“I feel sad, honestly with this language. They’re politicising [the issue]… Canadians know who wounded these children and it’s not a matter of blaming but [a matter of] what can we do.
“When I treat a patient, when anyone comes to any hospital in Canada, even if he is a criminal, even if he killed someone, I don’t ask. As a hospital, we treat him as a patient, as a child. And then the legal system and justice will take its place,” Abuelaish said.
Some have questioned Harper for supporting some initiatives while ignoring others. Last month Harper attended the United for Ukraine fundraising gala in Toronto, which raised money to send Canadian physicians to Ukraine.
At the gala Harper announced that Canada would be providing “protective medical and logistical equipment to help the soldiers of Ukraine defend their territory.”
Earlier in the year Baird also announced that Canada would provide funding for equipment, supplies and medical care for Ukrainian activists.
Canadian journalist, Andrew Mitrovica explained in his op-ed for ipolitics.ca, that Harper offers his unequivocal support in sending doctors to Ukraine and pledges to “help those who survived,” yet disregards Palestinian children who survived bombardment.
“To Harper, those kids are just Hamas sympathizers, if not terrorists-in-waiting - every one of them. In his perverse geopolitical calculus, those kids are mere pawns in a PR campaign to make the Israelis look bad. Their suffering is all Hamas’s fault. De facto: To help any of those kids would mean helping Hamas and Harper would never do that,” Mitrovica wrote.
“I do not give up hope”
Even though the Canadian government hasn’t announced any commitment regarding the Heal100Kids’ proposal, Abuelaish remains optimistic and says he’ll continue to try to reach government officials to negotiate the case.
“As a father and a physician, despite the pain I have witnessed and experienced, I do not give up hope,” Abuelaish wrote in an op-ed in the Toronto Star newspaper.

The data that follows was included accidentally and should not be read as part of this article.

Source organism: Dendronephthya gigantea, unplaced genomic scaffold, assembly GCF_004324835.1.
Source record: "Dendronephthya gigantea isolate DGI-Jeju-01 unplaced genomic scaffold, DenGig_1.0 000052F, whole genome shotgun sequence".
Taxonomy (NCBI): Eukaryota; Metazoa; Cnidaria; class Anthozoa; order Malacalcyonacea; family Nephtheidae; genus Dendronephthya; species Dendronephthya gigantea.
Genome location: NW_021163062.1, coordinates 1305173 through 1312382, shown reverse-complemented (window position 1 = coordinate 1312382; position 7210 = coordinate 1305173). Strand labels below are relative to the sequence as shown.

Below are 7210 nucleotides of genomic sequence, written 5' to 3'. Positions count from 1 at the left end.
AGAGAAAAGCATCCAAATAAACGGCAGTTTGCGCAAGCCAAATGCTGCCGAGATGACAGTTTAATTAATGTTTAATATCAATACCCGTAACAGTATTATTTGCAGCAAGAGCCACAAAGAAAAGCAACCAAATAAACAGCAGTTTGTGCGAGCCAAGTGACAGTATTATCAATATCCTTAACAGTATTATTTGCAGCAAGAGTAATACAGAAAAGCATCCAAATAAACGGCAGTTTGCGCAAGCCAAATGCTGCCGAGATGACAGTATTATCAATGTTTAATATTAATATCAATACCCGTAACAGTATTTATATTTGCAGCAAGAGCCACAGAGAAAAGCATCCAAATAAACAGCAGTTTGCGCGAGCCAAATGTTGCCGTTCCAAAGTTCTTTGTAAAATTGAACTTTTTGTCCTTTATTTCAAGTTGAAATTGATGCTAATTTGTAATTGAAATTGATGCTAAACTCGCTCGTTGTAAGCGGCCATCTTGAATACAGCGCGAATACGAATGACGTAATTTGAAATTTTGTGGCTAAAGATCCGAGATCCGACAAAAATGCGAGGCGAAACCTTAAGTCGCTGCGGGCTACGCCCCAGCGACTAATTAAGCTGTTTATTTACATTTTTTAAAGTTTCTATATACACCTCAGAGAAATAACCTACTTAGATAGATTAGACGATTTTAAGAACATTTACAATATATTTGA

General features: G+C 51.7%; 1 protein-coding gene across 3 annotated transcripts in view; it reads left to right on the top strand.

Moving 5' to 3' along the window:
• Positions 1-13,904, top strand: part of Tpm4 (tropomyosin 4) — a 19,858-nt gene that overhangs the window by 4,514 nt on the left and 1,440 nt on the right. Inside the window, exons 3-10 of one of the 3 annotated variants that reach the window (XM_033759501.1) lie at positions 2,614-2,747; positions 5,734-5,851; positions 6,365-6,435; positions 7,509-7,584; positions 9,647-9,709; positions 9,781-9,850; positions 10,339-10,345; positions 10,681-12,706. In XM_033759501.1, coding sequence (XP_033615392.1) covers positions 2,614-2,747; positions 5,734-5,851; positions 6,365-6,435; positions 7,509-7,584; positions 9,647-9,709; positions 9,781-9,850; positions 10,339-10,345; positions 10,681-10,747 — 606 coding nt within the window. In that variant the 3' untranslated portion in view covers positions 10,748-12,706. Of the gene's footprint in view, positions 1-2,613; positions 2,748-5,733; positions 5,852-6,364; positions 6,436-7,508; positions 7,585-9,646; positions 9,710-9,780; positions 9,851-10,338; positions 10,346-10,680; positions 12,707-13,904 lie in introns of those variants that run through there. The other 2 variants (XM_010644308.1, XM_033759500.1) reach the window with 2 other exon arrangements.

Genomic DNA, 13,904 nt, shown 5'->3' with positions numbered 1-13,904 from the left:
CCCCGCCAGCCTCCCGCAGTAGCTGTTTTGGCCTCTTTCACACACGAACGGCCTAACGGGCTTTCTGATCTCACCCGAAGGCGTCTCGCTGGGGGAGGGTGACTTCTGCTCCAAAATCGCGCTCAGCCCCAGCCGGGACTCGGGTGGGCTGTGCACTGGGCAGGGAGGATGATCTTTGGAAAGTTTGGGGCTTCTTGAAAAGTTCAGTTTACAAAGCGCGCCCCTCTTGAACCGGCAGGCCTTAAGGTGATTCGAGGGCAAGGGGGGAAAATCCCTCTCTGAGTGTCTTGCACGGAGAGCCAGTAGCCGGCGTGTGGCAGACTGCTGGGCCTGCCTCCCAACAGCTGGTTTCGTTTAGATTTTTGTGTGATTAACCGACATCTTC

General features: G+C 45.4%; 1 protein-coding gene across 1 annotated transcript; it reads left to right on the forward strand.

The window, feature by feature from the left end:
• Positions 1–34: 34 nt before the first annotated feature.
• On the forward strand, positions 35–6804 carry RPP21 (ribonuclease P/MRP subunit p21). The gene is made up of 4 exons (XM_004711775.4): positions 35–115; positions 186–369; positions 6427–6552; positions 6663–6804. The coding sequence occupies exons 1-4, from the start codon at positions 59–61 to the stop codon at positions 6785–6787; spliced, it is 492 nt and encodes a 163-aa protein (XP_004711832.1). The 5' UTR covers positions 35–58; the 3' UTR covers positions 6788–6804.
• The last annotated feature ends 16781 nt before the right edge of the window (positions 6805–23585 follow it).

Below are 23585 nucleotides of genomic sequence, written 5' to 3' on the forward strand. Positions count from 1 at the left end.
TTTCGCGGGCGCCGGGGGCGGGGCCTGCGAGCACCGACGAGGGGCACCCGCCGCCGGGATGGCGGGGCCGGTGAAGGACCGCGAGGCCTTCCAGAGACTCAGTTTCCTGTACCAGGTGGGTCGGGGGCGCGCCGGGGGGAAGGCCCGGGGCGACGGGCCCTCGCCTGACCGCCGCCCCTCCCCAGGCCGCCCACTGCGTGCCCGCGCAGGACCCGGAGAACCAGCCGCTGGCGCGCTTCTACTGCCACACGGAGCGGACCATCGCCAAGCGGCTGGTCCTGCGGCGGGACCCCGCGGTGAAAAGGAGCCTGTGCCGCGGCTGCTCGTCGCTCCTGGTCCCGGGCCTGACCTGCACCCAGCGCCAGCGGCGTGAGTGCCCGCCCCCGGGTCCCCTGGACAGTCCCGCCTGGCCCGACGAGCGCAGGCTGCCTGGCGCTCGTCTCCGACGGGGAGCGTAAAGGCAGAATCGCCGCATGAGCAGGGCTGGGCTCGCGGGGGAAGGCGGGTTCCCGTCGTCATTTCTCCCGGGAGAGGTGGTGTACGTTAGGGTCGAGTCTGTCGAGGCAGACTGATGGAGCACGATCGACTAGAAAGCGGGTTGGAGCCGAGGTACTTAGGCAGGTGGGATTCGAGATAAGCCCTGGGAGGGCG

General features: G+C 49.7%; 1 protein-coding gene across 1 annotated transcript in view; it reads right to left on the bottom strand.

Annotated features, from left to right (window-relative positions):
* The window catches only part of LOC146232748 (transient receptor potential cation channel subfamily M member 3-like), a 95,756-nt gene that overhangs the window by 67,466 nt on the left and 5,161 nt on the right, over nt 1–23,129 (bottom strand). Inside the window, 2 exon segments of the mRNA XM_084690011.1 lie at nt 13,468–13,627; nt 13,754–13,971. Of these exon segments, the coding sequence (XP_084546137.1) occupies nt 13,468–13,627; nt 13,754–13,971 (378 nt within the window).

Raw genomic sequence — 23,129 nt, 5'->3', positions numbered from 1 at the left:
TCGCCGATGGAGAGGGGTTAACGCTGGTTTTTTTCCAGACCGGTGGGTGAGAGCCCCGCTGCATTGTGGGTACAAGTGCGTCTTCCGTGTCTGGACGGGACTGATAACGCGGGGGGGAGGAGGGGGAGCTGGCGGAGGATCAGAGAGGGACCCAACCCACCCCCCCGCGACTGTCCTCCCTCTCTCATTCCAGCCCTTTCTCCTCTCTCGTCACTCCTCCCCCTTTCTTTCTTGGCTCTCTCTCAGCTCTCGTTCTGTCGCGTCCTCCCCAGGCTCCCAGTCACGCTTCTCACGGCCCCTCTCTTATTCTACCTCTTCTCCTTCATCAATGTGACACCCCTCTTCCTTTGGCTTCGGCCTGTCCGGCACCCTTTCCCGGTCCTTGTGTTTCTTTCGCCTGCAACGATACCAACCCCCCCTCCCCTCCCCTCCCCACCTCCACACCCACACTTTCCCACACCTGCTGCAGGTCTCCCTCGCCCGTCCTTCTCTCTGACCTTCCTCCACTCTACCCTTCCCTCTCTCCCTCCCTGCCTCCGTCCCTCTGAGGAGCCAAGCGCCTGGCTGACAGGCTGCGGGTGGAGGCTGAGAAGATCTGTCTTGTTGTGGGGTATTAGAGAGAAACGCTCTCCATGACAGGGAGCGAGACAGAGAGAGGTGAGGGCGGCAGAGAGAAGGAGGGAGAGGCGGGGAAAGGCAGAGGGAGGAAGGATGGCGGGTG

“As long as the patient is alive, as the wounded children in Gaza are, hope is part of the physician’s job. Health care has the potential to be a catalyst in the peace process, to remind us of our shared humanity, the preciousness of life and the possibility of salvation.”
Lauren Lowe, a high school teacher in suburban Toronto who launched the petition on change.org after reading Abuelaish’s op-ed, says she’s considering delivering the petition to parliament in Ottawa once they reach 50,000 signatures.
“We would only be transporting children who are stable… the reasons they came up with were not valid,” Lowe said.
“I don’t think that the Conservative government has any compassion at all. Look at the way they treat our own indigenous population. Anywhere where people are disempowered, the Conservative government has absolutely no interest in helping or protecting them at all,” Lowe said.
Since 1979 the government has allowed foreign children to come to Canada to undergo life-saving surgeries through the Herbie Fund. 684 children from 102 countries have received specialized treatment at Toronto’s SickKids hospital. For each case Citizenship and Immigration Canada have provided visas for the children and their families to enter Canada.
Many children in Gaza have become disfigured, requiring orthopaedic, vascular, neurologic or plastic surgery, prostheses and rehabilitation. Abuelaish is determined to help them receive treatment in Canada so they can become independent individuals.
As he talks about his life and experiences in Gaza, one thing is clear- Abuelaish is passionate about helping humanity- religion, ethnicity and race don’t matter.
In his office, among the plethora of diplomas, awards and family photos decorating his office, stands an orange banner with a drawing of Mahatma Gandhi. The quote reads: “An eye for an eye makes the whole world blind,” which could easily stand as the epitome of Abuelaish’s lifelong peaceful humanitarian efforts.
“These children are victims of violence and conflict. That’s what he [Baird] needs to understand. Instead of blaming, we need to take responsibility to treat these children and to see them as humans.
“It’s time to heal these children and to speak the truth… By the end of the day I am sure, humanity will prevail and the truth will never be hidden forever,” Abuelaish said.